Sec. 2. That the President of the United States shall, by and with the advice and consent of the Senate, appoint nine commissioners from civil life, one of whom, the first named, shall be the president of the Commission. * *
Sec. 3. That it shall be the duty of said Commiesion to take into consideration and to thoroughly investigate all the various questions relating to the agricultural, commercial, mercantile, manufacturing, mining, and industrial interests of the United States, so far as the same may be necessary to the establishment of a judicious tariff, or a revision of the existing tariff, upon a scale of justice to all interests, and for the purpose of fully examining the matters which may come before it. Said Commission, in the prosecution of its inquiries, is empowered to visit such different portions and sections of the country as it may deem advisable.
SEC. 4. That the Commission shall make to Congress final report of the results of its investigation, and the testimony taken in the course of the same, not later than the first Monday of December, eighteen hundred and eighty-two; and it shall cause the testimony taken to be printed from time to time and distributed to members of Congress by the Public Printer, and shall also cause to be printed for the use of Congress two thousand copies of its final report, together with the testimony.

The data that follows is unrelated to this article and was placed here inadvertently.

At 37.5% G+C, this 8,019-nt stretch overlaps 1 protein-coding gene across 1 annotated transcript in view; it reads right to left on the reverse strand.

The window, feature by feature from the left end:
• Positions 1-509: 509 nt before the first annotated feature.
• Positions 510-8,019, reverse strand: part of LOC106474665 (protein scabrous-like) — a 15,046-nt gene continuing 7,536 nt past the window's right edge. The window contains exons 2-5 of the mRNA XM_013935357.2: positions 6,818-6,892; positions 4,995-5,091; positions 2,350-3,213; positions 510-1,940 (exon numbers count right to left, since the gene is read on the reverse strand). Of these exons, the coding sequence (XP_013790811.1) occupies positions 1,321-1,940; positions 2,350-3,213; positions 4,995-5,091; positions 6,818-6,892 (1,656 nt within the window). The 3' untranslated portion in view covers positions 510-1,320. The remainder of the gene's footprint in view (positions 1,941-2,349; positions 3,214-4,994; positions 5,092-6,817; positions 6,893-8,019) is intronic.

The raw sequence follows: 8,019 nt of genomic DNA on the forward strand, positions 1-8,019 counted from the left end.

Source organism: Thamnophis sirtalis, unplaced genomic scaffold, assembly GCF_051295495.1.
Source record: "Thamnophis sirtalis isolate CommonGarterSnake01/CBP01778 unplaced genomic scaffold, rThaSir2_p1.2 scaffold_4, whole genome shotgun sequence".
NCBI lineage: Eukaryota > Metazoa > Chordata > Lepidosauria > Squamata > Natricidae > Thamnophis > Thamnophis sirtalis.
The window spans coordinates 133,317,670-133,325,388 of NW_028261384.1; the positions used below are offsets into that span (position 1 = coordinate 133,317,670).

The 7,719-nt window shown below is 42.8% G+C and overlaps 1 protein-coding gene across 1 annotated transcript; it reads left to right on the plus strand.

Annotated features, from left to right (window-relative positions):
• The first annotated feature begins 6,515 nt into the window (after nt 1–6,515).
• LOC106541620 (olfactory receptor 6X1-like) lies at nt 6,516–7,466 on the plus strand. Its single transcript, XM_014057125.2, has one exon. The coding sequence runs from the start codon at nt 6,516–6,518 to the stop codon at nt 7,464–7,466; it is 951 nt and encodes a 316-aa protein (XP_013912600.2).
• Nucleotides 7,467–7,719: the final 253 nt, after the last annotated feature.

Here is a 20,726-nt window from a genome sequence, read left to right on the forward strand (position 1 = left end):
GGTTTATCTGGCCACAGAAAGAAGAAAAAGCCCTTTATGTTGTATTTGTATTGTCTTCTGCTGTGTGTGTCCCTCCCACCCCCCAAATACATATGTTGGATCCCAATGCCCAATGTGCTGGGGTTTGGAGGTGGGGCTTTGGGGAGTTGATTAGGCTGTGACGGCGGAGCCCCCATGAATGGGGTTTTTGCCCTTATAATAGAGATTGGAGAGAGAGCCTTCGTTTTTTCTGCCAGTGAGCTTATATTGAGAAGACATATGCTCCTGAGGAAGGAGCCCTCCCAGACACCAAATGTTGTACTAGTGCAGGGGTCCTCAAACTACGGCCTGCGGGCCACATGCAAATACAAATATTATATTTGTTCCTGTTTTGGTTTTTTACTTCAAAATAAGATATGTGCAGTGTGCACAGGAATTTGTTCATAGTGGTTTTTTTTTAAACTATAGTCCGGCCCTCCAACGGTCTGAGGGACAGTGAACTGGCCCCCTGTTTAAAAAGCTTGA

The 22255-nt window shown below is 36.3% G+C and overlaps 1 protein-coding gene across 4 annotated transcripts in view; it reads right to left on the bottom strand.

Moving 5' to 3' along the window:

It will be seen by the act abore recited that the first duty which devolved upon the Commission was an investigation, or prosecution of inquiries, in relation to all the various questions bearing upon the establishment of a judicious tariff, by means of taking testimony in relation to the agricultural, commercial, mercantile, manufacturing, mining, and industrial interests of the United States, and that for this purpose the Commission was empowered and impliedly directed to visit such different portions and sections of the United States as it might deem advisable.